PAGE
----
*1 + x ≤ eˣ.*

Applying this inequality, we get that

Thus, we get that

Putting everything together, we conclude that

Since *t > 0* is a free parameter, our goal is to pick its value in such a way so as to minimize the right-hand side. The exponential function is strictly increasing, so to minimize the right-hand size, we have to minimize the exponent

which is treated as a function *f* of *t*. The first derivative of *f, *with respect to* t, *is

which implies that the function is minimized for *t = *ln* (1 + δ)*. Substituting this value of *t* in the above bound gives

And here we have it, the Chernoff bound!

Of course, the above expression might be a bit complicated to parse, so we can get a slightly looser but simpler bound by using the following fact.

We will not prove the above fact, but the interested reader is suggested to do so. We now return to the right-hand side of the Chernoff bound and write

Thus, we conclude with the following form of the Chernoff bound, which holds for every *δ > 0*:

Finally, if we focus on small values of *δ*, and in particular, if* 0 < δ < 1*, then we can obtain the following form of the Chernoff bound.

The above theorem generalizes the discussion above in two ways:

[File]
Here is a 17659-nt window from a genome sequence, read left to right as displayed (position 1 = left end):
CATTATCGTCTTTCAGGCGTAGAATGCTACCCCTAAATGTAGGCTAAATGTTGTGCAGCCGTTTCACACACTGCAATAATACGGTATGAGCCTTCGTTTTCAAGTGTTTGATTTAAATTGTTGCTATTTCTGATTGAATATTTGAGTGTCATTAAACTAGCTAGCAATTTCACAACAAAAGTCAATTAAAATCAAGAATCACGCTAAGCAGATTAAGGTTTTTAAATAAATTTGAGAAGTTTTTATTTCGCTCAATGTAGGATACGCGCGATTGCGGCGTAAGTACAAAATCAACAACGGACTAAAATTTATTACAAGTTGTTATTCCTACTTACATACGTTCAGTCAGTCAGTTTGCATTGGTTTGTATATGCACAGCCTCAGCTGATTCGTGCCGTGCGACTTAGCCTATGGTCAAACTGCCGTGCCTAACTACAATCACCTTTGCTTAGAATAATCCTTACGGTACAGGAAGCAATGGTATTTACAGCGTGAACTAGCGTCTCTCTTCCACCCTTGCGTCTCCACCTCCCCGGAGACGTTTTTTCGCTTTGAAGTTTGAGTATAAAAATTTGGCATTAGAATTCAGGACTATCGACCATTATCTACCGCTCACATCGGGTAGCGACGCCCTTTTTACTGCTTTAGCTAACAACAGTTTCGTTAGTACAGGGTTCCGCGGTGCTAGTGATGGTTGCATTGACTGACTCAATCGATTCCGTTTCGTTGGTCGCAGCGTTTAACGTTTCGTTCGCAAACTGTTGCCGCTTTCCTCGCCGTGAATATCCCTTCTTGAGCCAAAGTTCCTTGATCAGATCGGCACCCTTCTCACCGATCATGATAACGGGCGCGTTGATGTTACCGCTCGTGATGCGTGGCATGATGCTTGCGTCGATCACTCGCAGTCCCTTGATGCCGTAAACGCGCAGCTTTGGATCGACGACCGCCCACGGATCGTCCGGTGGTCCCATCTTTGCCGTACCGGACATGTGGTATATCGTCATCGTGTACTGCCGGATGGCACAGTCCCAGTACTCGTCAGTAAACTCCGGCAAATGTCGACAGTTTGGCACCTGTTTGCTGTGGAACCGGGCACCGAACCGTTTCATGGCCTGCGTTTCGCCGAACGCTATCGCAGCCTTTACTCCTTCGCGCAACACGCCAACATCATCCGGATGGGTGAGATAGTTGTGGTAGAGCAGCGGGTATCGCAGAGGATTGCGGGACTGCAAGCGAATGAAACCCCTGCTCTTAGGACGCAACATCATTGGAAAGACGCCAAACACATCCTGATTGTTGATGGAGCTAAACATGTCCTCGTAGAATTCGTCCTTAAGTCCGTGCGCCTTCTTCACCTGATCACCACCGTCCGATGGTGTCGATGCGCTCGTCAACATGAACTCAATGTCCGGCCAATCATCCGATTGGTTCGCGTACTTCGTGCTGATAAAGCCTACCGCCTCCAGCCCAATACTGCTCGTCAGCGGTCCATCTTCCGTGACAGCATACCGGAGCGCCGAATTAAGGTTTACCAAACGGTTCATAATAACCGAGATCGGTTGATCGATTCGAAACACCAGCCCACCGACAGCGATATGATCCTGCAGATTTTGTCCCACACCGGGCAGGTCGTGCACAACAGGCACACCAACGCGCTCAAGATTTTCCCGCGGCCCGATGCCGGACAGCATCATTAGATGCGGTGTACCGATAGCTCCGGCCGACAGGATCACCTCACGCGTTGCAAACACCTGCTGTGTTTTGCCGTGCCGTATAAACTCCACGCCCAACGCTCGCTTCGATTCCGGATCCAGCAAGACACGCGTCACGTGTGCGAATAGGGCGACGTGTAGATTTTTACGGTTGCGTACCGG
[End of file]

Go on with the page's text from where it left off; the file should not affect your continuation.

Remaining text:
- The coin flips are allowed to be biased, and the probability of each coin of getting a HEADS is some real number
*p*that belongs in the*[0,1]*interval. The analysis above applies immediately to this more general case. - Modifying the above analysis, we can also get a similar bound for the probability that
*X*is smaller than*(1 - δ)μ*, as described in the theorem.

# Back to coin flips

Going back to our original question, we can apply the above theorem and conclude that for any given *0 < δ < 1*, we have

This shows that as the number *n* of coins increases, the probability that we are far from the expected value tends exponentially fast to *0*. Thus, roughly speaking, the overwhelming mass of the random variable *X* is concentrated in a small interval *[μ - δμ, μ + δμ]* around the expected value μ! This is a very strong result, much more satisfying compared to the one we could have obtained by using Markov’s or Chebyshev’s inequality. Pictorially, it can be described as follows.

# Conclusion

Concentration of measure is a very useful phenomenon that is exploited in many areas, such as statistics, randomized algorithms, machine learning, and more; one particularly beautiful application of concentration of measure that we discussed in the past is about dimensionality reduction in Euclidean spaces and can be found here. The Chernoff bound is one of the main ways of quantifying this concentration, and shows up in many different applications (see, e.g., the applications described here). Using Chernoff bounds, we can show that estimates we derive are very close to the actual values in question, that algorithms succeed with high probability, and many more.

Chernoff bounds can also be derived in cases where the given random variables are not independent, but are, for example, negatively correlated. In general, the theory of concentration of measure is very rich and the interested reader is encouraged to explore the many sources that are available online.

To sum up, Chernoff bounds are extremely useful, can be used in many different scenarios, and so it is always useful to keep them in mind!